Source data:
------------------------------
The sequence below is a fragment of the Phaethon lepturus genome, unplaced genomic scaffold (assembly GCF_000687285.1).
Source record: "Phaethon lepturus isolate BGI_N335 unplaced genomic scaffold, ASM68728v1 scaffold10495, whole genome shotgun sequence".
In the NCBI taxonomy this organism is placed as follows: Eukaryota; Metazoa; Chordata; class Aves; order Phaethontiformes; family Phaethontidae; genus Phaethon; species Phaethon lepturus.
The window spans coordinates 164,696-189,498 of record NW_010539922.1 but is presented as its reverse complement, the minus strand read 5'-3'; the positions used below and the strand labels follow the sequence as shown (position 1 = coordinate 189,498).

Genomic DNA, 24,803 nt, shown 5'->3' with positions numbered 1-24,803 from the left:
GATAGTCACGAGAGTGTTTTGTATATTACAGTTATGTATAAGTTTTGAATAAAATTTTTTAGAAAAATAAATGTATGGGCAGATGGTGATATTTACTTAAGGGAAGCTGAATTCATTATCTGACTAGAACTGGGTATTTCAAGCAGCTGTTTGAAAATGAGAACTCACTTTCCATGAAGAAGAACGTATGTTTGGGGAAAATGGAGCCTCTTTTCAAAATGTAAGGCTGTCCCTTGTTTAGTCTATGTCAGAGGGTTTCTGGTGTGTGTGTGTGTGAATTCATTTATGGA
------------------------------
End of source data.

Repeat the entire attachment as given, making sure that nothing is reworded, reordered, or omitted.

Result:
The sequence below is a fragment of the Phaethon lepturus genome, unplaced genomic scaffold (assembly GCF_000687285.1).
Source record: "Phaethon lepturus isolate BGI_N335 unplaced genomic scaffold, ASM68728v1 scaffold10495, whole genome shotgun sequence".
In the NCBI taxonomy this organism is placed as follows: Eukaryota; Metazoa; Chordata; class Aves; order Phaethontiformes; family Phaethontidae; genus Phaethon; species Phaethon lepturus.
The window spans coordinates 164,696-189,498 of record NW_010539922.1 but is presented as its reverse complement, the minus strand read 5'-3'; the positions used below and the strand labels follow the sequence as shown (position 1 = coordinate 189,498).

Genomic DNA, 24,803 nt, shown 5'->3' with positions numbered 1-24,803 from the left:
GATAGTCACGAGAGTGTTTTGTATATTACAGTTATGTATAAGTTTTGAATAAAATTTTTTAGAAAAATAAATGTATGGGCAGATGGTGATATTTACTTAAGGGAAGCTGAATTCATTATCTGACTAGAACTGGGTATTTCAAGCAGCTGTTTGAAAATGAGAACTCACTTTCCATGAAGAAGAACGTATGTTTGGGGAAAATGGAGCCTCTTTTCAAAATGTAAGGCTGTCCCTTGTTTAGTCTATGTCAGAGGGTTTCTGGTGTGTGTGTGTGTGAATTCATTTATGGA